Lamps by nature…and Boivin!

©Courtoisie-Boivin Lampiste

Whatever the style and size of your home, if you’re looking for a light fixture as impressive as it is majestic, you’re sure to find it among the unique pieces – designed and made of antlers from the deer family (deer, moose, elk and such) – made by Boivin Lampiste. André Boivin and his father assemble the antlers cast off by the animals into a creation as intriguing as it is useful, and which will quickly become the star of the premises.

©Emmanuelle Virgili

When you enter the workshop, located in Val-David, you are immediately struck by the warm, natural feeling generated by these unusual chandeliers. Their creator, too, is warm and natural. During his many ski trips in the American and Canadian West, André was fascinated by the light fixtures found in so many of the regional establishments. After fruitless searches around our side of the country, he decided to make his own lamp, himself. For the past eight years, the demand has just kept growing. Orders come for special turn-key projects and from TV- and event-related rentals. What’s more, father and son work together in this business that gives them the opportunity to spend more time together. They’re both happy about that.

Playing with natural diversity

©Courtoisie-Boivin Lampiste

The possibilities for models and finishes are as wide as the diversity of the animals from whom the antlers come, and as their way of life. Each species has a particular style of antler; the size varies with the age of the individual. The colour and texture vary with the time the antler has spent on the ground or the number of times the animal rubbed his antlers against the tree. Each lamp requires a balanced assembly of the various pieces to be used. “I can examine 30 before finding the right one,” André reveals. He notes that the wiring is camouflaged inside the piece. If desired, stain or paint can be applied to the product, or it can be left in its natural state. An antique pulley and a rusty-coloured, polished chain complete the chandelier. Prices start at $1,400 for models with a wrought iron base, or $2,300 for pieces made entirely of antlers. One interesting fact: the price of antlers has increased almost tenfold since antlers have been marketed as natural chew-toys for dogs.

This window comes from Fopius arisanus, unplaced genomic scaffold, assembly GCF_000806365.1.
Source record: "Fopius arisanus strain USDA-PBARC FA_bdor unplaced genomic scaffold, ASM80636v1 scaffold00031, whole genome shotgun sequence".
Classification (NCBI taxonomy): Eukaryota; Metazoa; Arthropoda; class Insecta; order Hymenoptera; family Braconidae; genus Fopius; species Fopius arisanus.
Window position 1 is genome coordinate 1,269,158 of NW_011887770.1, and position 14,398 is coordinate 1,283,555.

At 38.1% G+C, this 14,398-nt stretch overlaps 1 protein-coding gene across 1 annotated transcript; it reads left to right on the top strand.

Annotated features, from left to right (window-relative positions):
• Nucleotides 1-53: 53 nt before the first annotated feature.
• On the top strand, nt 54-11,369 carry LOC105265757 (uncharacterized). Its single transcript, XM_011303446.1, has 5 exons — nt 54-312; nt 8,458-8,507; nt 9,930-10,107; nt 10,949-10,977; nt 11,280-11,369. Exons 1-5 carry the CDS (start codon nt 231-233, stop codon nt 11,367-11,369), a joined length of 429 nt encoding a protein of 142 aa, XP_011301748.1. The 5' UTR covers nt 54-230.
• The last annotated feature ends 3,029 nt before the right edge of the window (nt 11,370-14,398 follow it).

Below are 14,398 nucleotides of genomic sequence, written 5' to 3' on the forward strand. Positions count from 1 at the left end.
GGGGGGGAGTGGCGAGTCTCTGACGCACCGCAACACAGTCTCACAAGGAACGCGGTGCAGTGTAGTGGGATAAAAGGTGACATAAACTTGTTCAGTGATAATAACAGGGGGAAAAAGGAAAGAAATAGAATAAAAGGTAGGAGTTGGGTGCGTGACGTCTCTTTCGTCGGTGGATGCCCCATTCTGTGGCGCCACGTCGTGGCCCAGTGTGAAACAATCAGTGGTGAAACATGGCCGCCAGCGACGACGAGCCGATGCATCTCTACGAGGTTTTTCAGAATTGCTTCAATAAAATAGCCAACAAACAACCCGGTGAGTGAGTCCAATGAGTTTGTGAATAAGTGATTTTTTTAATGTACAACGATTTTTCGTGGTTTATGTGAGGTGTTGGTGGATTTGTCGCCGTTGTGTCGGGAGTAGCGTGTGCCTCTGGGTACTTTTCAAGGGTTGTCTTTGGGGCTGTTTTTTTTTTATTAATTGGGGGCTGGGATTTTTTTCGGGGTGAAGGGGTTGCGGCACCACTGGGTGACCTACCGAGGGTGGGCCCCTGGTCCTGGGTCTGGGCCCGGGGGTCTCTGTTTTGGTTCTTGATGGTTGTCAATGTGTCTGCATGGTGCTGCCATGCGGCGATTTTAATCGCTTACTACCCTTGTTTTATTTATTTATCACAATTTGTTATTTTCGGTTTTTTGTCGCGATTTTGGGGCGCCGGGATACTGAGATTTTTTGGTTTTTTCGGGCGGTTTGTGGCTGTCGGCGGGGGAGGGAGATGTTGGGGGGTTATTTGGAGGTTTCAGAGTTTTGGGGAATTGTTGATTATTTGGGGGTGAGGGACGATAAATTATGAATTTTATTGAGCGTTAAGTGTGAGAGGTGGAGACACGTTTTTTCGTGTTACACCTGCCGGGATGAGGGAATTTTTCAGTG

©Emmanuelle Virgili

The life of the antler

Every year, these animals – which are called, as a group, cervidae – lose their antlers naturally between February and April. The antlers begin to regrow in the spring. Initially, this bone, which is saturated with blood and covered with minute hairs, remains soft and warm. Towards the end of August, the velvet falls off in strips revealing the natural whitish colour of the antlers themselves, which then harden. The animal is now ready for rutting season and the battles it brings. Once the animal has mated, the set of antlers slowly empties itself of blood and ends up falling onto the ground. On many farms where these animals are raised, a veterinarian will safely remove the antlers to avoid fatal confrontations between males.

Emmanuelle Virgili44 Posts

Du lundi au vendredi, Emmanuelle Virgili œuvre dans le milieu de l’éducation. Le soir et les fins de semaine, elle se transforme en journaliste et part en quête de reportages. C’est un peu par hasard qu’elle a commencé ce métier et depuis, Emmanuelle n’en démord plus. Elle contribue avec passion au contenu de nos pages depuis septembre 2017. / From Monday to Friday, Emmanuelle Virgili works in the education sector. Evenings and weekends, she becomes a journalist and heads out on assignments. Her start in the business happened more or less by chance and since then, she hasn’t budged. She has been a passionate content contributor since September 2017.


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